The total number of available individuals at each visit is presented in supplementary figure 1. The numbers were reduced from each time point to the next by those who went to follow-up with a satisfactory outcome, as well as those who dropped out of the study or moved on to level 2 treatment. Note also that not all individuals attended each planned study visit. Those patients, for example, that failed to attend the visit after 2 weeks were still included in the calculations of QIDS-C16 score means for the following study visits. For the case-control analysis, DNA samples were used only from the White non-Hispanic-and Black sub-populations (see CONSORT diagram, supplementary figure 2).
Control DNAs (N=739) were provided by the Rutgers Cell Repository, and originated from the collection of normal individuals collected under auspices of the NIMH genetic initiative (see supplementary figure 2b). All control samples were screened (DSM-IV) for major depression, bipolar disorder and psychosis, by self report, and affected individuals were excluded (10).
After written informed consent and approval of the study protocol by Medical Centers, Data Coordinating Centers, and the Data Safety and Monitoring Board of NIMH (17, 24), blood samples were drawn from 1953 participants of the total of 4041 participants in the STAR*D study. 95 individuals had to be excluded from the study due to missing clinical data, insufficient baseline depression (QIDS-C16 < 10), non-compliance with treatment protocol, or suspected sample mix-ups (see supplementary figure 2a). Of the remaining 1858 samples, 15 were excluded due to late baseline score (baseline QIDS-C16 score later than within 2 weeks of treatment), genotypes were not available from 34 individuals, and a total of 1809 eligible and successfully genotyped DNAs were included in the analyses presented herein.
Genotypes for the two FKBP5-markers rs1360780 and rs4713916 were determined at Illumina (San Diego, USA) using a standard protocol with a success of 99.78%. TaqMan assay was used in-house (F.J.M. lab) for determination of genotypes at the marker rs3800373.
The clinician-rated 16-item Quick Inventory of Depressive Symptomatology (QIDS-C16) (25–28) was used to measure treatment response at each treatment visit and at the end of the treatment period of up to 14 weeks.
In the categorized outcome definition (9), remitters were defined as having a QIDS-C16 score ≤5 at endpoint of the level 1 treatment, whereas non-remitters still had a QIDS-C16 score ≥10 at the last visit, as long as they were not classified as intolerant of the medication. In a parallel analysis, response was defined as a 50% reduction of QIDS-C16 score at the last treatment visit and non-response as less than a 40% reduction. Individuals that received scores in between these ranges or had less than 6 weeks of treatment were excluded from the respective analyses in order to minimize the risk for misclassification. After such exclusions, a total of 1370 individuals were eligible for the treatment-response study when response was the outcome, and 1190 individuals were eligible when the outcome was remission.
The quantitative analyses presented herein used the raw QIDS-C16 scores at each visit. Analysis of the number of previous depressive episodes was carried out based on self-reported estimates.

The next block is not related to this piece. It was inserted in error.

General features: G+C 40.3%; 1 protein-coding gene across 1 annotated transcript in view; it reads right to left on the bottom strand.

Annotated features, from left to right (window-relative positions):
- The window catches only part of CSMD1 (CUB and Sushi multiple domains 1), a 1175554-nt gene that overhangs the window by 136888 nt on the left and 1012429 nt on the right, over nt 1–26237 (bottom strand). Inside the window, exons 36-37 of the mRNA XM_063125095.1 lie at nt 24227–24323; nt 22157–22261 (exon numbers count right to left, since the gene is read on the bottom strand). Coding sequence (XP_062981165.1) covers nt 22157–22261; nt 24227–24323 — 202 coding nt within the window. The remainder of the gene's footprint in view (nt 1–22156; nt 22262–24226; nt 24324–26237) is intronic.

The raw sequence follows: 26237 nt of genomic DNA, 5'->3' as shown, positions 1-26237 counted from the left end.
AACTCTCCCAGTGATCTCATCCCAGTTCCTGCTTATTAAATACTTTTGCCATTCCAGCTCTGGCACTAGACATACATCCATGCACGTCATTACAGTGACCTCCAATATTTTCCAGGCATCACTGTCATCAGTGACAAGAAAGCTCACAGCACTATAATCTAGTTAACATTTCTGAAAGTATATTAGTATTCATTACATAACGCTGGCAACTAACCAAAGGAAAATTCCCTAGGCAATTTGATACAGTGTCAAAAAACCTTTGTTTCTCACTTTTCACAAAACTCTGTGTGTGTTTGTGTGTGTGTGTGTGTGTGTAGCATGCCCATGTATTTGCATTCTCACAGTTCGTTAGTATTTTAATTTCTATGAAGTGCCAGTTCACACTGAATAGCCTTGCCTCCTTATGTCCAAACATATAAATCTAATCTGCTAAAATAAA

In the case-control and treatment-response studies, tests for significance were calculated in UNPHASED 3.0.5 (http://www.mrc-bsu.cam.ac.uk/personal/frank/software/unphased/) and Haploview 3.2 (http://www.broad.mit.edu/mpg/haploview/), which gave virtually identical results for the allele-wise tests. UNPHASED was also used for genotype-based analyses. Determination of statistical significance was made by a two-sided likelihood-ratio test at an alpha-level of 5%. Hardy-Weinberg Equilibrium (HWE) was tested for by a chi-squared goodness-of-fit test. Correction for multiple testing was carried out with a factor of 12 in the case-control study (3 markers * 2 populations * 2 tests, allele- and genotype-wise) and a factor of 18 in the treatment-response study (3 markers * 3 populations * 2 tests, allele- and genotype-wise).
For the analysis of QIDS-C16 scores at different time points during the study, a quantitative association test was performed by one-way ANOVA. In addition, a Tukey-Kramer test (alpha-level of 5%) was used as post-hoc analysis and correction for multiple testing was carried out using the Bonferroni method (due to substantially different composition of the sample at the different time points).
Association with number of episodes of depression in the past was calculated using one-way ANOVA. As a post hoc test, Tukey-Kramer procedure was applied with an alpha level of 5%. Because three markers were tested in three groups, Bonferroni correction was carried out with a factor of 9.
In the comparison of cases and controls, nominally significant associations of markers rs1360780 and rs4713916 with disease were identified in the White non-Hispanic population in a genotype-wise test (table 1a). However, only the finding in rs1360780 remained significant after correction for multiple testing (p = 0.046). The CC-genotype was more frequent in controls than in cases (50% vs. 44%), while the TC-heterozygote genotype was over-represented in cases (46% vs. 38%). No significant association was seen in Blacks. No significant association was seen in an allele-wise test (table 1b). Both markers were found to be in Hardy Weinberg Equilibrium in cases and controls within each population (data not shown).
A genotype based association test with treatment-response showed significant association of rs4713916 with remission but not with response when all racial groups were analyzed together (table 2a–b). Dividing the sample into the different racial groups revealed that the association was mainly driven by an association within the white non-Hispanic population.
In addition to the genotype-wise test chosen by Binder et al., we also tested an additive disease model by carrying out an allele-wise association test (table 3a–b). Results from this test were very similar to the genotype-wise tests. The A-allele of rs4713916 was significantly over-represented in remitters in the combined sample (table 3a).